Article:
First, I tip my hat to DBacksEurope for sparking my curiosity to find relievers the Diamondbacks should attempt to acquire. The spark was his AZ Snake Pit article on free agent closers that the Diamondbacks could acquire.
Methodology for Finding Relievers to Acquire.
With an imperative to eschew stars past their prime (which has rarely worked for the Diamondbacks), and eschew top-level stars (which are unaffordable for the Diamondbacks), my search approach was to focus in the high middle. My six criteria follow:
- Must be a power pitcher whose average fastball velocity is at least above average (I decided 94 MPH is good enough) with a strikeout/walk ratio of at least 3.
- Must be age 30 or younger (Baseball Reference age). Younger pitchers are more likely to pitch multiple seasons. The Diamondbacks contention window may open soon and it will last several seasons.
- Starters command higher (unaffordable) salaries. Pitchers who started games in 2022 were not considered.
- Desirable candidates will improve next season. My approach was to look at relievers who pitched for three teams with poor or below-average defense: The Nationals, the Red Sox, and the Pirates. That has an additional advantage of a possible win-win trade because the Diamondbacks could offer players with above-average defensive abilities.
- Desirable candidates have a poor save percentage.
- Must have pitched to at least 100 batters in 2022. Less than that greatly increases the risk of a bad acquisition. Albeit that all acquisitions are risky.
My search found five acquisition candidates. One is a free agent, and four are trade candidates. Let’s look at the free agent.
Matt Strahm, left-handed pitcher, formerly Red Sox, current free agent.
He met my criteria to be an acquisition candidate.
His fastball’s average velocity was 94.2 MPH.
His Strikeout to walk ratio was 3.25 (not counting his intentional walk on 7 September).
His Baseball Reference age was 30.
In the last three season, he was exclusively a reliever.
This season his 44% save percentage was poor (4 saves in 9 opportunities).
He faced 193 batters.
His ability to pitch in a wide variety of roles is valuable. Last season, he pitched in a wide variety of situations. The following tables show:
- Except for the first three innings, he has pitched in every inning, with his best outs per batter in the fifth and sixth innings.
- In May through June, he pitched less than 1 inning in half his appearances. That changed in September, then he pitched exactly 1 inning in 9 of his 12 appearances.
He overcame injuries.
He injured his wrist and did not pitch from July 13 to 18 August. The following table shows that when he returned:
- His 27% strikeouts per PA was the same.
- His 6% walks per PA increased to 12% (a concern).
- His wOBA slipped from .289 to .307 (but still above average).
- His BABIP improved from .329 to .211.
He wants to be a starter. 2019 was the last season that Matt Strahm started games. In his last 5 starts of that season (ignoring his 2-inning opener) his 10.65 ERA and his 4.2 HRs per 9 innings tell me that his best role is a reliever.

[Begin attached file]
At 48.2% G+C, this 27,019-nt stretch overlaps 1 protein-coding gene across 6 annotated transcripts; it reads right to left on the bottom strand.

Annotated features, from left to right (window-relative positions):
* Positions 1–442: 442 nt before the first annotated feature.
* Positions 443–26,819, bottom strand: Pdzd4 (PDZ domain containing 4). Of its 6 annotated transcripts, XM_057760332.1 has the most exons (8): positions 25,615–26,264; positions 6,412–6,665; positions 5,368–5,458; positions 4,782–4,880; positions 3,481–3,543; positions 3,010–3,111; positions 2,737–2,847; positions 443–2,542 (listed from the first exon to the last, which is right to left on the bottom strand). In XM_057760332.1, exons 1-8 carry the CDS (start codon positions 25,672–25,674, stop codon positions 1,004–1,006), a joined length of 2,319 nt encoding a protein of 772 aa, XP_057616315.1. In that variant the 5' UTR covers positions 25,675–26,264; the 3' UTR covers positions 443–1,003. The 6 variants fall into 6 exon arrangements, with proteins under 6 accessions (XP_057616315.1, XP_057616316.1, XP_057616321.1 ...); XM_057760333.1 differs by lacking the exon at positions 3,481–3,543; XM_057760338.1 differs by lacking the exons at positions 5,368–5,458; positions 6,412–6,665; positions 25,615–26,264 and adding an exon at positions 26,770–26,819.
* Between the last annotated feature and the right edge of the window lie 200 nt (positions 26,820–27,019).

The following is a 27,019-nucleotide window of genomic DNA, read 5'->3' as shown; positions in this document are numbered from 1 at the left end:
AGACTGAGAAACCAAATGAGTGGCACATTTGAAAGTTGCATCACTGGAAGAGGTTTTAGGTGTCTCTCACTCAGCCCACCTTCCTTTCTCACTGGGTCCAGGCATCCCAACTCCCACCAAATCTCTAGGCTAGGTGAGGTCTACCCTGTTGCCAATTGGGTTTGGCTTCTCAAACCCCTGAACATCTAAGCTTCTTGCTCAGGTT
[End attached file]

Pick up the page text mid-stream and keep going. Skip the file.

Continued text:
Despite the 2019 season, he wants to be in a rotation. Knee injuries limited his pitching in 2020 and 2021. Now that those injuries are not limiting, he wants to start games.
His pitching was above average. Although I’m counting on Brent Strom to improve Matt Strahm’s pitching, let’s look at how well he pitched in 2022.
He pitched 44.2 innings with an ERA+ of 110 (above average). His 26.9% strikeouts and 8.8% walks were encouraging statistics. Data from Baseball Reference and Baseball Savant.
He has five pitches. For a reliever, that is unusual, and in my view it shows a flexible arsenal that can be adapted to gain advantage against specific batters, especially when the team has excellent defenders.
It is extraordinary that except for his changeup, his other pitches (4-seam fastball, curveball, sinker, and slider) all have a negative run value per 100 pitches. This season his RV/100 improved for his 4-seam fastball (+3.2 to negative 1.4) and slider (+0.2 to negative 0.7). Explaining part of his improvement was large improvement in whiff % for these two pitches.
Note that run values are from the batter’s point-of-view, so that from the pitcher’s view, negative values are good. The run values for specific pitch types as provided in Baseball Savant are built on the foundation of RE-24 (description of which is beyond the scope of this article).
With the Diamondbacks he could improve. As partial confirmation that better defense could improve his results was that his expected ERA was better than his actual ERA (3.34 vs 3.83). Also, his expected wOBA was better than his actual wOBA (.285 vs .296). Data from Baseball Savant.
Matt Strahm knows who he is and his attacking mindset will contribute to his continuous improvement. He likes tacos, and there is no better place for tacos than Arizona!
My methodology found four additional trade candidates. See the following table.
Perhaps you will see trade possibilities that include these additional four candidates in future articles. In my experience Diamondbacks’ trades often emerge rapidly and unexpectedly.
A methodology found five candidates who could be acquired by the Diamondbacks.
Matt Strahm is a free agent worth pursuing because his results will likely improve if the Diamondbacks acquire him. And he likes tacos!
Four additional candidates to acquire via trade are John Schreiber, David Bednar, Hunter Harvey, and Victor Arano.